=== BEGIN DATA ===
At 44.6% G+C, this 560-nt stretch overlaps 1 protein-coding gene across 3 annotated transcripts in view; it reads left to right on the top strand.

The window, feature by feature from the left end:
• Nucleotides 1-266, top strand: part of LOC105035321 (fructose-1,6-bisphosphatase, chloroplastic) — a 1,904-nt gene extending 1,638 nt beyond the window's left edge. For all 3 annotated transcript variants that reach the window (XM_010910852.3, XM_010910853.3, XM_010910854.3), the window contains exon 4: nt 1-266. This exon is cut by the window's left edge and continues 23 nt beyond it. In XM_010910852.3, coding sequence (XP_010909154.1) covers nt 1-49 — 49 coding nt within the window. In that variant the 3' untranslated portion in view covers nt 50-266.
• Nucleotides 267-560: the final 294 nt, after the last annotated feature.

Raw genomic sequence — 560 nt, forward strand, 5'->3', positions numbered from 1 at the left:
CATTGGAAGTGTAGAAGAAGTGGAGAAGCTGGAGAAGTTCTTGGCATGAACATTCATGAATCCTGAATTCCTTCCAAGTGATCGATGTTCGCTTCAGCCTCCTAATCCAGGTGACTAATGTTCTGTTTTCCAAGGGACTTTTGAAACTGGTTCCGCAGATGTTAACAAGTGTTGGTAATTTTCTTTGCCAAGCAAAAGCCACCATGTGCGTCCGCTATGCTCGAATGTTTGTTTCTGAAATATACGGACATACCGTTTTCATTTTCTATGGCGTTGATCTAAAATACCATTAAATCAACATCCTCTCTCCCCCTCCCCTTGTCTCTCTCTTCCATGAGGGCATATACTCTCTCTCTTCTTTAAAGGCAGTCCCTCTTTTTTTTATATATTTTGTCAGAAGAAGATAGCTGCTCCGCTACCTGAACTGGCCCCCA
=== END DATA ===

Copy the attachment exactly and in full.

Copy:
At 44.6% G+C, this 560-nt stretch overlaps 1 protein-coding gene across 3 annotated transcripts in view; it reads left to right on the top strand.

The window, feature by feature from the left end:
• Nucleotides 1-266, top strand: part of LOC105035321 (fructose-1,6-bisphosphatase, chloroplastic) — a 1,904-nt gene extending 1,638 nt beyond the window's left edge. For all 3 annotated transcript variants that reach the window (XM_010910852.3, XM_010910853.3, XM_010910854.3), the window contains exon 4: nt 1-266. This exon is cut by the window's left edge and continues 23 nt beyond it. In XM_010910852.3, coding sequence (XP_010909154.1) covers nt 1-49 — 49 coding nt within the window. In that variant the 3' untranslated portion in view covers nt 50-266.
• Nucleotides 267-560: the final 294 nt, after the last annotated feature.

Raw genomic sequence — 560 nt, forward strand, 5'->3', positions numbered from 1 at the left:
CATTGGAAGTGTAGAAGAAGTGGAGAAGCTGGAGAAGTTCTTGGCATGAACATTCATGAATCCTGAATTCCTTCCAAGTGATCGATGTTCGCTTCAGCCTCCTAATCCAGGTGACTAATGTTCTGTTTTCCAAGGGACTTTTGAAACTGGTTCCGCAGATGTTAACAAGTGTTGGTAATTTTCTTTGCCAAGCAAAAGCCACCATGTGCGTCCGCTATGCTCGAATGTTTGTTTCTGAAATATACGGACATACCGTTTTCATTTTCTATGGCGTTGATCTAAAATACCATTAAATCAACATCCTCTCTCCCCCTCCCCTTGTCTCTCTCTTCCATGAGGGCATATACTCTCTCTCTTCTTTAAAGGCAGTCCCTCTTTTTTTTATATATTTTGTCAGAAGAAGATAGCTGCTCCGCTACCTGAACTGGCCCCCA